Our heart and lung transplantation unit, based at Harefield Hospital, is the UK’s largest and most experienced centre for heart and lung transplants. The unit works with the Heart Science Centre, which is at the forefront of research into heart disease and transplantation. 

Our expertise

  • Non-heart beating donor lung transplantation
  • Experience in performing heterotopic heart transplantation
  • Experience in live-lobar lung transplantation
  • Experience of combined heart-kidney transplantation
  • Use of mass spectrometry technology for monitoring immunosuppressant drug levels
  • Application of plasmapherisis to treat acute antibody mediated rejection in heart and lung transplantation
  • Short- and long-term mechanical circulatory support with ventricular assist devices (VADs)
  • Application of LVADs to support recovery of the patient’s heart following dilated cardiomyopathy

Our work

We have performed almost 3,000 transplant operations since Professor Sir Magdi Yacoub carried out the first heart transplant at Harefield in 1980. He also performed the world's first double heart and lung transplant in 1983.

Harefield Hospital has the best long-term survival rates in the UK for patients who have had a heart or lung transplant.

Artificial hearts

Harefield hospital has the UK's largest ventricular assist device (VAD or 'artificial heart') service. Many patients receive VADs while they wait for a transplant and we have the largest population of patients 'bridged' to transplant with an artificial heart in the UK.

Between May 2002 and March 2010, our surgeons implanted 110 LVADs (VADs for the left ventricle), and in 2011/12 they performed a further 22 implants, 27 in 2012/13 and 29 in 2013/14. 

In addition, we are pioneers in the emerging field of recovery of heart function. Our patients show the highest rate of myocardial recovery (where the heart regains strength while the VAD is assisting it) in the world. This has led to the United States using the recovery protocols developed at Harefield to aim for similar results.

Harefield is also currently at the forefront of work on VADs as an alternative to transplantation and is leading work on establishing the UK's first programme of this kind.

We run a dedicated transplant follow-up clinic – our focus is on enabling patients to live the most normal and active life possible.

Our facilities

Our dedicated transplant unit consists of two wards, with a total of 34 beds, most of which are in single or double rooms. Patients are admitted for transplant assessment, routine check-ups and unplanned admissions in the event of post-transplant complications (such as infection or organ rejection).  We run a dedicated transplant follow-up clinic – our focus is on enabling patients to live the most normal and active life possible.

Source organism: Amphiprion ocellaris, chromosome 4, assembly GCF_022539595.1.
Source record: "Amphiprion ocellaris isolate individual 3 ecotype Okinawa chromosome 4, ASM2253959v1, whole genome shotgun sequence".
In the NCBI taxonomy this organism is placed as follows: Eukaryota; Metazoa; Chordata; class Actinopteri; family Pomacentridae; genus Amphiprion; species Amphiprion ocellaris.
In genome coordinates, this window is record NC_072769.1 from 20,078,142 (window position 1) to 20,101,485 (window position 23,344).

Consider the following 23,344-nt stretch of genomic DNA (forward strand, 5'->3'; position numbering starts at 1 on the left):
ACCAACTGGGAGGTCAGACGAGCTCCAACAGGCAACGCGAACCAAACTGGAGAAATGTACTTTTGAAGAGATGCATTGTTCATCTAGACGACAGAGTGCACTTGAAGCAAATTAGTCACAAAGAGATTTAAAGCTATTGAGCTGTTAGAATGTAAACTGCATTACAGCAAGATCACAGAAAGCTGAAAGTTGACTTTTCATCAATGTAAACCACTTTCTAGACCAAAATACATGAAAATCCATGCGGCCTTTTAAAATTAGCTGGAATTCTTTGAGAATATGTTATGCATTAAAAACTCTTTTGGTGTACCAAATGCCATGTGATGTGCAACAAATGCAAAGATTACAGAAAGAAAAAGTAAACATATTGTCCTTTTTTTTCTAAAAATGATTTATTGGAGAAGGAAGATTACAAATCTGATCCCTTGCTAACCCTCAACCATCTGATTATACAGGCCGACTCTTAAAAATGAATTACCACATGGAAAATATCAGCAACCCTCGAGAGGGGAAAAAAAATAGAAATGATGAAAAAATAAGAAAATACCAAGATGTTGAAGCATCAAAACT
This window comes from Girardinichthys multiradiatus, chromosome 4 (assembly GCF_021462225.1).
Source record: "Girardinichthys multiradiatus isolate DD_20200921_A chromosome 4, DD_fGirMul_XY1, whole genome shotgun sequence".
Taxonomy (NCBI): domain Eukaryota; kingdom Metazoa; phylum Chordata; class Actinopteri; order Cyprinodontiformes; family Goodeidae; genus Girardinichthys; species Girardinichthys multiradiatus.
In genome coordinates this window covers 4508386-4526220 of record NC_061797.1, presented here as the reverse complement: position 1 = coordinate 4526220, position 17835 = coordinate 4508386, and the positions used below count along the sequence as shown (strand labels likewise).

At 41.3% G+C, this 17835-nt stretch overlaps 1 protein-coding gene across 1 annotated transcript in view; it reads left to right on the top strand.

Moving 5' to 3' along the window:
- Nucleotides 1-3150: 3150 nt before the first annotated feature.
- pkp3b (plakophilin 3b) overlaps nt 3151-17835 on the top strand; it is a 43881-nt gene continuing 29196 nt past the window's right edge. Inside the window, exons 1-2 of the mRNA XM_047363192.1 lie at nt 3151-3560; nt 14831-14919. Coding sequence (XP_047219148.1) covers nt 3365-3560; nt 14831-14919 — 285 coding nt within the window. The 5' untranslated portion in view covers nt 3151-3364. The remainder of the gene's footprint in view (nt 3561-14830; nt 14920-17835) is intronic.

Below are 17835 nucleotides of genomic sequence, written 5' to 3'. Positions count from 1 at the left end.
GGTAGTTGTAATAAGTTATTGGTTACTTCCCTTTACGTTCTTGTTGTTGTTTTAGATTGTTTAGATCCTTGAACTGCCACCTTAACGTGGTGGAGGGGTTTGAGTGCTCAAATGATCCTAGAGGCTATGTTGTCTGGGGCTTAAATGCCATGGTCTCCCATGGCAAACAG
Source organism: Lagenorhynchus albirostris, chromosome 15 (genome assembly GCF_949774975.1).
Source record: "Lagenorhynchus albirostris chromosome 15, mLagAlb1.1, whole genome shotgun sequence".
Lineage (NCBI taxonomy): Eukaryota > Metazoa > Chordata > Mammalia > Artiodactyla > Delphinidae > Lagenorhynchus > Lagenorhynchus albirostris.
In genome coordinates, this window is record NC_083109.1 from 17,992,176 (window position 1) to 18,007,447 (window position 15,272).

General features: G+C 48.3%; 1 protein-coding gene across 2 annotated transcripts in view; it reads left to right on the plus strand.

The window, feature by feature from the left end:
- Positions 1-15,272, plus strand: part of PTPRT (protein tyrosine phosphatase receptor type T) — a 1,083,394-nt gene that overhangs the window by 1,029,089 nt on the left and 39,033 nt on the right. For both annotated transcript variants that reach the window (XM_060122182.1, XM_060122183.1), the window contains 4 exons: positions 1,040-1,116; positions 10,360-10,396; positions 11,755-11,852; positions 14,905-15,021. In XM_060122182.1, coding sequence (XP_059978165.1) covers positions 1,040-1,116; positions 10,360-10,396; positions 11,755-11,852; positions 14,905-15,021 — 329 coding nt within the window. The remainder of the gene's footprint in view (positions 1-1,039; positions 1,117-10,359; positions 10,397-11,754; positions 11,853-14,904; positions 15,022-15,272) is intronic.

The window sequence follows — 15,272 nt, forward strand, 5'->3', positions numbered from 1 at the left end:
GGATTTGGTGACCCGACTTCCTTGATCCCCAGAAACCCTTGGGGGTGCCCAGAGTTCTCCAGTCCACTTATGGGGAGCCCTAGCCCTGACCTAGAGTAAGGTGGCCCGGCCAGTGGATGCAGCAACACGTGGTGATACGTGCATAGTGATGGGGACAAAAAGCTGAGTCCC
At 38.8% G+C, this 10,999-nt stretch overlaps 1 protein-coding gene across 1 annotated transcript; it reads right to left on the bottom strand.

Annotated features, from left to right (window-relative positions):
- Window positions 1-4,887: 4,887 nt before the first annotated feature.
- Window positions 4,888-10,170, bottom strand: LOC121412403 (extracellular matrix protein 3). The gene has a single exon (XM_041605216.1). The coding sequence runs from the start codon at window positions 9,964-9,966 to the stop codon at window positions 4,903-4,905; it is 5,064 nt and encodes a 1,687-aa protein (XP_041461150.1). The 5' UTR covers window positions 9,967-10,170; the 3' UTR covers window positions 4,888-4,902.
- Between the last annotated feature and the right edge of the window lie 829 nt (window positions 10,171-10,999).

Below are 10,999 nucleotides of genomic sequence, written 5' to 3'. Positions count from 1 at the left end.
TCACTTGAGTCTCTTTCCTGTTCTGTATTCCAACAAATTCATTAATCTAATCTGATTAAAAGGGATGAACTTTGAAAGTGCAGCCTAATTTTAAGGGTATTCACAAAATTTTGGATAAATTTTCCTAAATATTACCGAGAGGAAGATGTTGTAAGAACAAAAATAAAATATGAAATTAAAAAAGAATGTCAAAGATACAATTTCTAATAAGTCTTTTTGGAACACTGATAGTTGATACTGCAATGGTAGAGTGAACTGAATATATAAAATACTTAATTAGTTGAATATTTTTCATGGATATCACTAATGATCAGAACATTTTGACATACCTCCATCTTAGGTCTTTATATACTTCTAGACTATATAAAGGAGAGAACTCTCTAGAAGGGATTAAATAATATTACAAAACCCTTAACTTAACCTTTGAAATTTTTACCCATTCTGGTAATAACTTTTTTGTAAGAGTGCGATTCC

Transplant services at Harefield Hospital are supported by our specialist immunosuppression monitoring services, which includes the UK National Monitoring Service for Sirolimus.

Growing lung transplant service

Harefield Hospital's lung transplant service is now the largest in the UK.

Improved methods of handling donor lungs such as ex-vivo organ perfusion (where surgeons can re-condition donor lungs by pumping a bloodless solution containing nutrients, steroids and antibiotics through them inside a protected chamber, outside the body), and the use of non-heart-beating donors, has helped to increase lung transplant activity since 2008. 

The Trust now has the most active lung transplantation programme in the UK, providing approximately one third of the UK's lung transplants during 2010/11. 

Minimally invasive lung transplant surgery

In October 2010, Harefield Hospital was the first transplant centre in the UK to perform pioneering, minimally invasive lung transplant surgery. This type of surgery dramatically improves recovery times and long-term wellbeing. 

The minimally invasive method differs from established methods because it does not require surgeons to cut through the sternum to open the entire chest. Instead, organs are replaced individually via small incisions in the side of the ribcage. The benefits to patients include fewer wound complications and less bleeding, pain and scarring. 

'Live life then give life'

At the age of 21, Harefield Hospital patient Emily Thackray had to wait over 18 months for a double lung transplant. With less than a year to live, she focused on raising awareness to save other people with great success. In 2008 Emily registered her campaign, 'Live Life Give Life', as a charity. In 2009, it was voted Best New Charity of the Year in the Charity Times Awards. In 2014, Emily tragically passed away. She leaves behind a tremendous legacy of all that she had done to raise awareness of organ donation, and the hope, will and courage to fight on she inspired in many. 

Video produced by malt films

If you are a health professional who wants to find out more about transplant referrals, find out more